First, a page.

These include storing records of training coursework and attendance for three years, unless otherwise specified, and delivering training by competent instructors in a manner employees understand. 

What’s the Best Way to Document Training? 

Many OSHA standards stipulate that training must be documented and stored for a period of time. And if you are inspected by OSHA, one of the first things they’ll request is your training records.

Companies may choose to document training in paper files, digital records, or both.

Paper records are inexpensive but must be properly stored and organized so that they are easy to locate when needed.

Digital records allow easy, consistent updates across teams, and, if the software has an export function, can easily be transferred to PDF files for printing.

Whichever format you choose, be sure your employees can understand and use your documentation system with ease.

A good training documentation system includes:

  • A process for recording the name of the employee (a signature is not required), the trainer (with signature), training materials or a description of the topics covered, and the date of each training session.
  • Proof of competency and an associated date. Proof can be the results of an evaluation or a demonstration of ability. (This only applies to certain tasks under OSHA law, but can be useful to have for every task if you are inspected by OSHA.)
  • A way to verify the appropriate records have been created and stored.
  • A record storage policy that includes how and when to destroy records when they are no longer needed.
  • Record backups.
Warehouse Topics

How Long Should I Store Safety Training and Meeting Minutes?

Where OSHA doesn’t specify a length of storage overall, it does require a certain length for specific tasks. Generally, it’s best practice to hold onto safety training records (curriculum and attendance) for the length of employment. 

What is the OSHA Definition of Qualified vs. Competent Person?

Some OSHA standards stipulate that a competent person must manage training, while others reference a qualified person. The definitions of these and other terms related to trainer qualifications can be found within OSHA 29 CFR 1926.32.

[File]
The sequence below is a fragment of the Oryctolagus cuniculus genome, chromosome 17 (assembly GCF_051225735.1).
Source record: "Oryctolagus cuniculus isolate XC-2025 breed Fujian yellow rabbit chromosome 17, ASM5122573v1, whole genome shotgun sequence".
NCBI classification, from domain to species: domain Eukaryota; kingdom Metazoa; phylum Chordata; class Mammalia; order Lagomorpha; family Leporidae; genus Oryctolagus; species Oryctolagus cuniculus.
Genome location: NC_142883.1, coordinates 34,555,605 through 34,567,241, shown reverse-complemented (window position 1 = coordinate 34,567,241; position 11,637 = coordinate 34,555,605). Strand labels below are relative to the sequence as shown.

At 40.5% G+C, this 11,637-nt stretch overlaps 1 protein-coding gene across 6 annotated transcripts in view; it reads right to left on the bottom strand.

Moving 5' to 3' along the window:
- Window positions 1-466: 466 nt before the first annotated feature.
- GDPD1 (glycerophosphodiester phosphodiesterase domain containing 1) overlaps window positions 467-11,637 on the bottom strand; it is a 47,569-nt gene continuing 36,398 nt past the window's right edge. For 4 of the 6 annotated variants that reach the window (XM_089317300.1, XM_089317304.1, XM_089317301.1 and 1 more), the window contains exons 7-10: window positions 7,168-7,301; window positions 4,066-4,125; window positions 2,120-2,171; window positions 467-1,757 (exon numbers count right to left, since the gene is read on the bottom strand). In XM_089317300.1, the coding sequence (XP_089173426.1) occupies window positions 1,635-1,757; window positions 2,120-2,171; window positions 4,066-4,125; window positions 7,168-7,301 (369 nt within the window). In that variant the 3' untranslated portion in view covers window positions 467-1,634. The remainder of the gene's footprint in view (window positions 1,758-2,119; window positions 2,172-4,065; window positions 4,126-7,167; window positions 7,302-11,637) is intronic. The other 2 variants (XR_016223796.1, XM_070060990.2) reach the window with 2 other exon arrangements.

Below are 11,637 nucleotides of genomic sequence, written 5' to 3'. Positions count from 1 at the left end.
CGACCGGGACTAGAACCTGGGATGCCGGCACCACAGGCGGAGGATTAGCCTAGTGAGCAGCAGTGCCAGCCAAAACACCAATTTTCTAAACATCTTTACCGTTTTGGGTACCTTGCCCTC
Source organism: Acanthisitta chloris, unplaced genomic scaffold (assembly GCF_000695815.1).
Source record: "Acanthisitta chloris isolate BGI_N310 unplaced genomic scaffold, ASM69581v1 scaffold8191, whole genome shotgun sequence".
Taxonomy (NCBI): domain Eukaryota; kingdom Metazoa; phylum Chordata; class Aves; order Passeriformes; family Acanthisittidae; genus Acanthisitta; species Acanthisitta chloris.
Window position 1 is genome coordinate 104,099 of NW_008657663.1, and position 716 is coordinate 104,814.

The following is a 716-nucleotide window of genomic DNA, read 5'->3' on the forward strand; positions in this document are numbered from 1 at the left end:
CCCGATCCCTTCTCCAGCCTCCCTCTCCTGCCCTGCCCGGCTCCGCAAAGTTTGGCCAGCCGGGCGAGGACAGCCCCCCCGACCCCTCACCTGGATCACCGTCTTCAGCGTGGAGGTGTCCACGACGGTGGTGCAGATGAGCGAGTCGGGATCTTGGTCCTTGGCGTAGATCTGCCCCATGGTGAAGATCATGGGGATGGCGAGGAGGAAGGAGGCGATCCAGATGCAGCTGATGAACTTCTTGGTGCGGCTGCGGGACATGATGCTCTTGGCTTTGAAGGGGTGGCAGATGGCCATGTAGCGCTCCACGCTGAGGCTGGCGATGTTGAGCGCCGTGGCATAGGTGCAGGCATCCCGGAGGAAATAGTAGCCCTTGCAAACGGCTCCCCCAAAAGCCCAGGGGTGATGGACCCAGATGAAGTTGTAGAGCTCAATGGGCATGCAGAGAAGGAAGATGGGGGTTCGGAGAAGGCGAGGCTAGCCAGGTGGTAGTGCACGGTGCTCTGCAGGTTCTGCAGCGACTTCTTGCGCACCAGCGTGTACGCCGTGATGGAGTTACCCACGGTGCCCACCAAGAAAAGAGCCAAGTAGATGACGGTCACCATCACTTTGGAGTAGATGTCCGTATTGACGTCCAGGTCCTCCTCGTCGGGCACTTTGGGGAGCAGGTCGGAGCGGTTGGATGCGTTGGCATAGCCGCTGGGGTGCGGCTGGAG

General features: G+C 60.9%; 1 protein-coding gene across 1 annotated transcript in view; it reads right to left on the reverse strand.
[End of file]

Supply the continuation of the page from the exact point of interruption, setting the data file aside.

A competent person is “capable of identifying existing and predictable hazards in the surroundings or working conditions which are unsanitary, hazardous, or dangerous to employees, and who has authorization to take prompt corrective measures to eliminate them.”

A qualified person is just a competent person with a specific, verifiable certification or professional standing.

With regard to training, it is important to choose persons that are competent based on capability. This may or may not be dependent upon prior coursework or even certifications. When selecting a competent person, ensure that:

  1. The trainer is knowledgeable and capable with regard to the topic.
  2. The trainer is capable of training others.

OSHA 29 CFR 1926.32(m) states that a qualified person is someone “who, by possession of a recognized degree, certificate or professional standing, or who by extensive knowledge, training, and experience, has successfully demonstrated his ability to solve or resolve problems relating to the subject matter, the work, or the project.”

Employers are responsible for ensuring the competent and qualified persons they select for on-the-job training are trained and/or certified (CFR 1926.1430, 1915.7).

trainer delivering instruction in a manner employees understand

What Does OSHA Mean By “In a Manner Employees Understand?”

Many OSHA training standards say that training must be provided “in a manner that employees understand.” OSHA says this statement means, first and foremost, that training must be delivered in the language, vocabulary, and format an employee can best understand.

Simply having a Spanish-speaker translate from English during a safety class may not be sufficient for learners to understand. Try to locate a safety professional who is fluent in the language and experienced in providing effective bi-lingual training. (Some training companies specialize in this area.)